WASHINGTON – A New Jersey contractor who suffered severe head injuries when he fell into a construction pit at the Patuxent Naval Air Station cannot hold the government accountable for the 1999 accident, a federal judge said.
The Tuesday ruling by U.S. District Judge Deborah Chasanow was the second against Roy Weakland, who had sued the government, the lead contractor on the project and a civilian employee of another contractor who supervised the air field.
But Chasanow entered summary judgment in favor of the lead contractor in 2003, and Tuesday she tossed out the rest of the case, saying the government was not responsible for a safety lapse of the firm it had hired.
Weakland suffered memory loss and depends on Social Security disability because he cannot hold a job, his attorneys said Wednesday, but they could not say if there would be an appeal.
“It’s a serious injury,” said attorney Bruce Zeidman of Weakland’s condition. “I’m unhappy.”
The case began in September 1999 when Weakland’s employer, Delphi Engineering Inc., was hired as a subcontractor on a “hover pit” that was to be used to test vertical takeoff aircraft at the base. The 12-foot-deep pit required special heat-resistant concrete that had to be monitored around the clock.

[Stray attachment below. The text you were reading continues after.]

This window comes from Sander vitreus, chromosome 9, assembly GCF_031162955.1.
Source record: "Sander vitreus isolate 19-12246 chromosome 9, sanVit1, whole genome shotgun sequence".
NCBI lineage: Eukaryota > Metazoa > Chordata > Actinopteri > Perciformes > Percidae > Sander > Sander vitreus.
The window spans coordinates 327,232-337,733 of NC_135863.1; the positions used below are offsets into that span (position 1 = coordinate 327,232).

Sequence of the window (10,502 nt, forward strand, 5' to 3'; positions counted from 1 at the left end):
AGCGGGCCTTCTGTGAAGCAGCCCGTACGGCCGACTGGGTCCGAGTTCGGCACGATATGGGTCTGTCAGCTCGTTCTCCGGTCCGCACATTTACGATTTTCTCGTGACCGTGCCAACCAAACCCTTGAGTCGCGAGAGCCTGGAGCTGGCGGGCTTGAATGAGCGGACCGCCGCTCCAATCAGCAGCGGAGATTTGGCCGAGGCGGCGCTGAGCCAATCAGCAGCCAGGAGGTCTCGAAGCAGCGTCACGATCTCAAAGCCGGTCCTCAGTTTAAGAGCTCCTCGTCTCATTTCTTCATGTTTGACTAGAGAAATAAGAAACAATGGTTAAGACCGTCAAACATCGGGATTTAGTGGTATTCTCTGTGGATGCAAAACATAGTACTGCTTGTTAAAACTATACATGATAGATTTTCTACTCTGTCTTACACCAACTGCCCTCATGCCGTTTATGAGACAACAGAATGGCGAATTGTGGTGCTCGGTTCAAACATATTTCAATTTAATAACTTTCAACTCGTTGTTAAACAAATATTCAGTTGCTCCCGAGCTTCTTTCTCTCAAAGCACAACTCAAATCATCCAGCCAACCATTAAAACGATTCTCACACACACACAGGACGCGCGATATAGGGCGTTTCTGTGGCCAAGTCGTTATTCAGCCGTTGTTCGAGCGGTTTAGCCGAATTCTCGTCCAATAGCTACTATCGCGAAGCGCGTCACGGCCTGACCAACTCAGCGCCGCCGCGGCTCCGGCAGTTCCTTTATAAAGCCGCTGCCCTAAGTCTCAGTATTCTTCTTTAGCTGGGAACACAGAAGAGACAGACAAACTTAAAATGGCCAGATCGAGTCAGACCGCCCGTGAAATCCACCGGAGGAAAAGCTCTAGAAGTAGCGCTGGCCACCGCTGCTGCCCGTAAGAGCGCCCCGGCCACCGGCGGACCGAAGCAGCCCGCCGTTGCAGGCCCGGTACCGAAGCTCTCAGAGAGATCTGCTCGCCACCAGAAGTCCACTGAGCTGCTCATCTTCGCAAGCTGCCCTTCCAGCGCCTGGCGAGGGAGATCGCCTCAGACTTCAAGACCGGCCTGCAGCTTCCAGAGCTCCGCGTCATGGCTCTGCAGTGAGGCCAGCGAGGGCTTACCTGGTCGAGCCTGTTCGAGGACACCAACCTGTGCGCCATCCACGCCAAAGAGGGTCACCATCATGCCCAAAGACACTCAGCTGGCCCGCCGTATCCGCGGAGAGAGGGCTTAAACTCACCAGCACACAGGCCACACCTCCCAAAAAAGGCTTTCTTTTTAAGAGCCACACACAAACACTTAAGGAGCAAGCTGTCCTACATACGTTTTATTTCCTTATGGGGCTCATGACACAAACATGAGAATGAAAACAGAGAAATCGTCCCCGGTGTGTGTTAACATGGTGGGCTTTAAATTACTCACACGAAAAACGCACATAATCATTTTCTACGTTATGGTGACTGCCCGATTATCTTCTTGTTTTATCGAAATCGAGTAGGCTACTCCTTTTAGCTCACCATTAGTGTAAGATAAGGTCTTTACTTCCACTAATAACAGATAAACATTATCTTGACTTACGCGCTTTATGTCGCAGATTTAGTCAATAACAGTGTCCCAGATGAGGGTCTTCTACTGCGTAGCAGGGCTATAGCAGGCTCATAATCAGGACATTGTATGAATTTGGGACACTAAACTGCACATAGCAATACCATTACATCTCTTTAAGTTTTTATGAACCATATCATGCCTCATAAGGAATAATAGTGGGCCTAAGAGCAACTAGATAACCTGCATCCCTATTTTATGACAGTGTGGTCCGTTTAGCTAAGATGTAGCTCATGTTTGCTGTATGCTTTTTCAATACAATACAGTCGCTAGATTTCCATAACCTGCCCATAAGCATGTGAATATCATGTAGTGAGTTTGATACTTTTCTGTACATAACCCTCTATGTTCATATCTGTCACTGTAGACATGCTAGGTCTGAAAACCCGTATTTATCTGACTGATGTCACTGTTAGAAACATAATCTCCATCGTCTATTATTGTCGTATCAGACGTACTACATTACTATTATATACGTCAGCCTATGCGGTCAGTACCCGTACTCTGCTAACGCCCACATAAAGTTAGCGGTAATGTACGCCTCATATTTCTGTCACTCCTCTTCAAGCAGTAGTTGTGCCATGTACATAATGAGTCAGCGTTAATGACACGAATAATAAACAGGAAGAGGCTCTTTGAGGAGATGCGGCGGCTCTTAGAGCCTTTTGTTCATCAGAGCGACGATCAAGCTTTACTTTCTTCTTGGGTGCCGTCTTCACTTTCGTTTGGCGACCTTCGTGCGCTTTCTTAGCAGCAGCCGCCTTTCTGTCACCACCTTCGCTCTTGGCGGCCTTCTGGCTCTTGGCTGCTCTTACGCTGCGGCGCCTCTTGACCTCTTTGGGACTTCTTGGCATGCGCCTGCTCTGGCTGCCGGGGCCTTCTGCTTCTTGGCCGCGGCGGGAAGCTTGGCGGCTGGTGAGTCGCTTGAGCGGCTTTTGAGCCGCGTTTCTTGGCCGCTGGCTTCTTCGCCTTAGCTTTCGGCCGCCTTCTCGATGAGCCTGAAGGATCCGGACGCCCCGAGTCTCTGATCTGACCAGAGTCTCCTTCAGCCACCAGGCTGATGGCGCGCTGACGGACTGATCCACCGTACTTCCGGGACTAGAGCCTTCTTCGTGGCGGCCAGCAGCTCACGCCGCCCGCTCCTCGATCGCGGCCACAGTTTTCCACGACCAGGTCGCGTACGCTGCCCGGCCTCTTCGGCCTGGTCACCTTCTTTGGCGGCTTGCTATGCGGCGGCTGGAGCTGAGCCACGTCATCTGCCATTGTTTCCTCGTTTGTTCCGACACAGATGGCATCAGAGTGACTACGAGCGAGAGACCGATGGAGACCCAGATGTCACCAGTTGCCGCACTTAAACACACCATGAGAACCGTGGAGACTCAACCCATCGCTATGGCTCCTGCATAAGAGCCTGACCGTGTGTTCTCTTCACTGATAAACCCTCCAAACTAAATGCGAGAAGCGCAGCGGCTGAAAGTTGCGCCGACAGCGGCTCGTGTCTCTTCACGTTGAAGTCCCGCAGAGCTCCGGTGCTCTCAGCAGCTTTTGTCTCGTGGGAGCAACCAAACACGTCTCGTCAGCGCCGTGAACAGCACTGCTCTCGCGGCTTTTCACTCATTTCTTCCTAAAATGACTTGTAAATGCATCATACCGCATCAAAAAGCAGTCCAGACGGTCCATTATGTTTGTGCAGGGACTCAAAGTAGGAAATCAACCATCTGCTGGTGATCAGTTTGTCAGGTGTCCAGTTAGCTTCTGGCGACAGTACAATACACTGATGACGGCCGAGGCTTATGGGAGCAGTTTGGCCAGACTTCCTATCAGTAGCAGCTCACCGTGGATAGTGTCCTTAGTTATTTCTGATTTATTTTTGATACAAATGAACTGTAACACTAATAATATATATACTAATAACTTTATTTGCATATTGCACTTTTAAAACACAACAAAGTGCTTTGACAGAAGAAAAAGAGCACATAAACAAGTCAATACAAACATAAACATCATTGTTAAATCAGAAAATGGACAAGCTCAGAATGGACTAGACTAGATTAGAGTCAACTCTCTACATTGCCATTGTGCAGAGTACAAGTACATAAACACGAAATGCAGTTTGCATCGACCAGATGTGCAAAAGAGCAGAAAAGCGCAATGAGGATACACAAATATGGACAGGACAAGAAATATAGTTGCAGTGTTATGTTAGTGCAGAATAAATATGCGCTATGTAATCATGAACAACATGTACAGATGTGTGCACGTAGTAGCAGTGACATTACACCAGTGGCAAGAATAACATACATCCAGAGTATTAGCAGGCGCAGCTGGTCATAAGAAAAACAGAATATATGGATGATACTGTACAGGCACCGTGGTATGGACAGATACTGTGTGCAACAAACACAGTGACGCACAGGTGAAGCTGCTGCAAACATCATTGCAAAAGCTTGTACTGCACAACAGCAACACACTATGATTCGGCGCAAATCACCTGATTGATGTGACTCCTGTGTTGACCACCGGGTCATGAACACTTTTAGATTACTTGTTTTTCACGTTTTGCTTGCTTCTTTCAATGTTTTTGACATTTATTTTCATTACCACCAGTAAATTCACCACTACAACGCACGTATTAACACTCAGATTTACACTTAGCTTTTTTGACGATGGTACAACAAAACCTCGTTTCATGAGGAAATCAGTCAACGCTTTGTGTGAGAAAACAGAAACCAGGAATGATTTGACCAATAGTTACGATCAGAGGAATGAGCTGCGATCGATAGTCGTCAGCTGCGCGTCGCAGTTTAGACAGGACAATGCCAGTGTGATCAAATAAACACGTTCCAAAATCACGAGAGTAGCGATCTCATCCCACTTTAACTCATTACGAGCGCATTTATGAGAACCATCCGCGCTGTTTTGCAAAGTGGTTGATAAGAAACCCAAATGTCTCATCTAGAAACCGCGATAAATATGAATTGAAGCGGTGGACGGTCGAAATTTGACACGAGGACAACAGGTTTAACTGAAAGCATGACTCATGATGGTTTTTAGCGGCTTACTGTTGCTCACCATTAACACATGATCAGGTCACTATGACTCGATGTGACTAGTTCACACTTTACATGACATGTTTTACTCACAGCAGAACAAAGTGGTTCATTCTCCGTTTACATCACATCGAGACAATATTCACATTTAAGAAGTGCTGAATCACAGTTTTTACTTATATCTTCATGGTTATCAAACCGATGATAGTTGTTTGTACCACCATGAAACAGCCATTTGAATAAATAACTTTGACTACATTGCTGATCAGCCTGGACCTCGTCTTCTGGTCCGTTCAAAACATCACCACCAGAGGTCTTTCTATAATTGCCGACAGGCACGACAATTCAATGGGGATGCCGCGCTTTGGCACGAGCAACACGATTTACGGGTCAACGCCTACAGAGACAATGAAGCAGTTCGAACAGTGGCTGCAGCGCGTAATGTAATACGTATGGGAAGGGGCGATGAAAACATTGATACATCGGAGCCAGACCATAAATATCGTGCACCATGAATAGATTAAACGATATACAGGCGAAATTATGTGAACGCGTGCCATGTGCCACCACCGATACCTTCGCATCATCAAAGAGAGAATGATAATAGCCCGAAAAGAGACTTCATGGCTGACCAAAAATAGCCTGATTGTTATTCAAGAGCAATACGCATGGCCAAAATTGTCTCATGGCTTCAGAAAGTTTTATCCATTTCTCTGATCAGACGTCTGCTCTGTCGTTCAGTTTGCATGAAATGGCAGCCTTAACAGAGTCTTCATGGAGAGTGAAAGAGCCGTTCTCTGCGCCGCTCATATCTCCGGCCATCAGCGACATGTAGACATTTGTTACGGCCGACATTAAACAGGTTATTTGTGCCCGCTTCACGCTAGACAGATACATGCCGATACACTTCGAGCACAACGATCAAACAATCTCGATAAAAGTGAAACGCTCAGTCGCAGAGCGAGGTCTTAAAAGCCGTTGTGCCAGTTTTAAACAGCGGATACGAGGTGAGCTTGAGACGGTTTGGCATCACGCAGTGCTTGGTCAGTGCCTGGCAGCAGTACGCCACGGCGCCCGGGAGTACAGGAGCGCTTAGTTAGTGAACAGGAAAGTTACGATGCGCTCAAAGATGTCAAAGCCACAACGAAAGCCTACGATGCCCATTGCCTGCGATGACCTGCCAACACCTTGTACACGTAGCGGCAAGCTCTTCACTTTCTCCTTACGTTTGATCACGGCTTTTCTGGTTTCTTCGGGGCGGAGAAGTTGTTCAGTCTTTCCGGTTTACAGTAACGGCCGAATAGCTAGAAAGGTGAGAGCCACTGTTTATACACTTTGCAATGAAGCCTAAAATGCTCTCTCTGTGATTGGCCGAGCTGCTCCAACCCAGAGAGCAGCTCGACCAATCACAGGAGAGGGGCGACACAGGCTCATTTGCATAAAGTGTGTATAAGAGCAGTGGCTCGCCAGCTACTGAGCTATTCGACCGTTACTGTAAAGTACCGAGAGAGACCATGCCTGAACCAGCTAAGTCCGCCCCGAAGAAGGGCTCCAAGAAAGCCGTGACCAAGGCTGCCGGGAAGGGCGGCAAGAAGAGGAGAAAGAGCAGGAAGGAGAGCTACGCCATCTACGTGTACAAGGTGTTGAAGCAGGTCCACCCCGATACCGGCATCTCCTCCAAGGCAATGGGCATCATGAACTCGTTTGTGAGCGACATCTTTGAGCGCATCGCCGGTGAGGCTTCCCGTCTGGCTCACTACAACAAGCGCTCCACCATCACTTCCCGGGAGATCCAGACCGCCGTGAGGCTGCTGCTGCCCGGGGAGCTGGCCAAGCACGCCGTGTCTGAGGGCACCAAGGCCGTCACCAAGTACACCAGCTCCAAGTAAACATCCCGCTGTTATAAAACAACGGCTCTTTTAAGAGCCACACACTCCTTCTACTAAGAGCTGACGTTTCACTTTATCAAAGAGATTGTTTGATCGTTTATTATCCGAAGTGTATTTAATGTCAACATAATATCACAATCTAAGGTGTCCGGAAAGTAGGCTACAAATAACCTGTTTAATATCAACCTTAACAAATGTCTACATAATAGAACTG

Weakland monitored the pit overnight and part of his jobs included periodically walking around the pit during his shift, according to court documents.
But the pit was not lighted because of concerns that light could interfere with pilots’ vision. There were barricades around the pit, but they had been taken down to prepare for an approaching hurricane and were not put back up by the time Weakland showed up for work.
His first night passed uneventfully, but on the morning after his second night he was found “staggering around the work site in a listless, sleepy demeanor,” Chasanow wrote.
Weakland does not remember what happened, but investigators found a baseball hat, blood and hair inside the pit. He was taken to the hospital where he was diagnosed with a fractured skull, brain swelling and a collapsed lung.
Weakland’s lawsuit against lead contractor R.R. Gregory Corp. — which hired the firm which hired Delphi — was thrown out in 2003 because Chasanow said it was effectively his employer. Under state law, an employer could only be liable for worker’s compensation.
Chasanow this week rejected Weakland’s claim that the government was responsible for the safety of the construction site it controlled. But “the mere fact that the government reserved the right to inspect the work of the contractors,” she wrote, does not make it responsible if the contractor fails to provide a safe work space every day.
The final defendant, Jim Fletcher, worked as an airfield facilities specialist, but Chasanow said he owed no legal duty to Weakland because Weakland knew the job was dangerous and took it anyway.
“He knew and appreciated the risks inherent in working at the hover pit at night without lights,” Chasanow wrote.
A spokeswoman for the U.S. Attorney’s Office said the government was “very pleased” with the ruling.
-30- CNS 02-09-05